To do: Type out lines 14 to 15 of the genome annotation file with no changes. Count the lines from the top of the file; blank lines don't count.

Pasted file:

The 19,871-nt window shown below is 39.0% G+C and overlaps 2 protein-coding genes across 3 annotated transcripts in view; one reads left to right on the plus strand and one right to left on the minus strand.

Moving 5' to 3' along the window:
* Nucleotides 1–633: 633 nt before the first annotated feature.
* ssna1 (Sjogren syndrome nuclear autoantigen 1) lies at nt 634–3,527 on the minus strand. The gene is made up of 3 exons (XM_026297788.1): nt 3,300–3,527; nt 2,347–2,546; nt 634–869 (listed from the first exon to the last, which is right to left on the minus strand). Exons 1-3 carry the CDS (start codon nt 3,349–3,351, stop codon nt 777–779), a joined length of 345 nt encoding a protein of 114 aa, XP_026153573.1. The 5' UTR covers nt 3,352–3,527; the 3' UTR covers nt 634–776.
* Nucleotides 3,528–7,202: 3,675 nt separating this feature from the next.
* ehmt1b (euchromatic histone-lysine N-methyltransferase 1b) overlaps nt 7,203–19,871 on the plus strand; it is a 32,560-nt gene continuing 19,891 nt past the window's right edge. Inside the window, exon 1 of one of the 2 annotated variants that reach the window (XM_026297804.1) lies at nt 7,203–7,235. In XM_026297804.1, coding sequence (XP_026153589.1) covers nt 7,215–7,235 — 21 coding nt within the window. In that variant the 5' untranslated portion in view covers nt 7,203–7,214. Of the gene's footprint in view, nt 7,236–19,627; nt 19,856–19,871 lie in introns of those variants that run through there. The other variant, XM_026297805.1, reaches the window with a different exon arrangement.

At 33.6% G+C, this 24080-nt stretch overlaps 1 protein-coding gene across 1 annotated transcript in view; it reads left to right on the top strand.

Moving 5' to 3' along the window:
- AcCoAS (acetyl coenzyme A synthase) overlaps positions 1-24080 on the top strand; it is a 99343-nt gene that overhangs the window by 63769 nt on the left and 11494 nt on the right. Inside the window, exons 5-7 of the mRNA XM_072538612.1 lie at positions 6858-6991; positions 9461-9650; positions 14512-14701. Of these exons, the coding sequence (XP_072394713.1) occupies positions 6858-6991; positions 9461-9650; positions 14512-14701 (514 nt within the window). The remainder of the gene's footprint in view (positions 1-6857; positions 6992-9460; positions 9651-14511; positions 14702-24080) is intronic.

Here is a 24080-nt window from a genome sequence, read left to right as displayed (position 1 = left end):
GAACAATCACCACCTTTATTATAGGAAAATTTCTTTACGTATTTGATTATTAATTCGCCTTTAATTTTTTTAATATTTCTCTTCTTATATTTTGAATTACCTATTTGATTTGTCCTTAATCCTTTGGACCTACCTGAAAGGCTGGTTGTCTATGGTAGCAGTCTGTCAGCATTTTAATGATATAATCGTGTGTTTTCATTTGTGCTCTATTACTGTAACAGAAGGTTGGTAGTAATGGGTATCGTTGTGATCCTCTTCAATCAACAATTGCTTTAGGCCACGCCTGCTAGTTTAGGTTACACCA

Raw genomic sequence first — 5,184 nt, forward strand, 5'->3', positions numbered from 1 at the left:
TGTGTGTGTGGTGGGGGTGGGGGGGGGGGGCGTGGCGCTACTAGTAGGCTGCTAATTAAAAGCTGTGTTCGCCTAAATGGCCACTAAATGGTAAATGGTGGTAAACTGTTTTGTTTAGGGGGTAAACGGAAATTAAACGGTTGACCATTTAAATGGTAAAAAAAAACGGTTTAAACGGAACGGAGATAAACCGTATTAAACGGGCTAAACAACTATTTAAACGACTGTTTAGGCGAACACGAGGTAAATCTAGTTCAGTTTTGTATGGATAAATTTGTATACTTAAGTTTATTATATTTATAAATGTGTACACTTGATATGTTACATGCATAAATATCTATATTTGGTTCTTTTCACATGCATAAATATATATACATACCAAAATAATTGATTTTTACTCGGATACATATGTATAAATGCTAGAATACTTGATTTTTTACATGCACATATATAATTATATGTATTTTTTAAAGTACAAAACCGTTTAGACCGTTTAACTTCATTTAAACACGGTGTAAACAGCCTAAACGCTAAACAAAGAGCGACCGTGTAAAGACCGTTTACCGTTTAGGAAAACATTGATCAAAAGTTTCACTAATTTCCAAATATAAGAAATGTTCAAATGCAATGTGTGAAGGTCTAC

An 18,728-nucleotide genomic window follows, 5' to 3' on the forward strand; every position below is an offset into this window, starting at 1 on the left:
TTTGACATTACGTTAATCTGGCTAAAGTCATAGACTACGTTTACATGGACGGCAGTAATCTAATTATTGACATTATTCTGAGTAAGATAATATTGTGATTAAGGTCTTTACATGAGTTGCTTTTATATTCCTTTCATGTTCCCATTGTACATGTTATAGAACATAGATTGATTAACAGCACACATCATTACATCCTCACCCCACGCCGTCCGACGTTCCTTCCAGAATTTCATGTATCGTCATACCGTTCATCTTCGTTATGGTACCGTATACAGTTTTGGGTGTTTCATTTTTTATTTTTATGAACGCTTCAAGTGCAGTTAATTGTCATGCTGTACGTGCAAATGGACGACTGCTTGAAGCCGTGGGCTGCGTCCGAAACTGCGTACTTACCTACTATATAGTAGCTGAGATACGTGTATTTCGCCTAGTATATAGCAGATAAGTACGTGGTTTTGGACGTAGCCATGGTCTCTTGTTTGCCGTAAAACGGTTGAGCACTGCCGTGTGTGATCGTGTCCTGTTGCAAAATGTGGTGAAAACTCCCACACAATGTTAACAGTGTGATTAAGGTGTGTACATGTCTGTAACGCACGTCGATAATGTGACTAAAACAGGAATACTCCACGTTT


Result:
An 18,728-nucleotide genomic window follows, 5' to 3' on the forward strand; every position below is an offset into this window, starting at 1 on the left:
TTTGACATTACGTTAATCTGGCTAAAGTCATAGACTACGTTTACATGGACGGCAGTAATCTAATTATTGACATTATTCTGAGTAAGATAATATTGTGATTAAGGTCTTTACATGAGTTGCTTTTATATTCCTTTCATGTTCCCATTGTACATGTTATAGAACATAGATTGATTAACAGCACACATCATTACATCCTCACCCCACGCCGTCCGACGTTCCTTCCAGAATTTCATGTATCGTCATACCGTTCATCTTCGTTATGGTACCGTATACAGTTTTGGGTGTTTCATTTTTTATTTTTATGAACGCTTCAAGTGCAGTTAATTGTCATGCTGTACGTGCAAATGGACGACTGCTTGAAGCCGTGGGCTGCGTCCGAAACTGCGTACTTACCTACTATATAGTAGCTGAGATACGTGTATTTCGCCTAGTATATAGCAGATAAGTACGTGGTTTTGGACGTAGCCATGGTCTCTTGTTTGCCGTAAAACGGTTGAGCACTGCCGTGTGTGATCGTGTCCTGTTGCAAAATGTGGTGAAAACTCCCACACAATGTTAACAGTGTGATTAAGGTGTGTACATGTCTGTAACGCACGTCGATAATGTGACTAAAACAGGAATACTCCACGTTT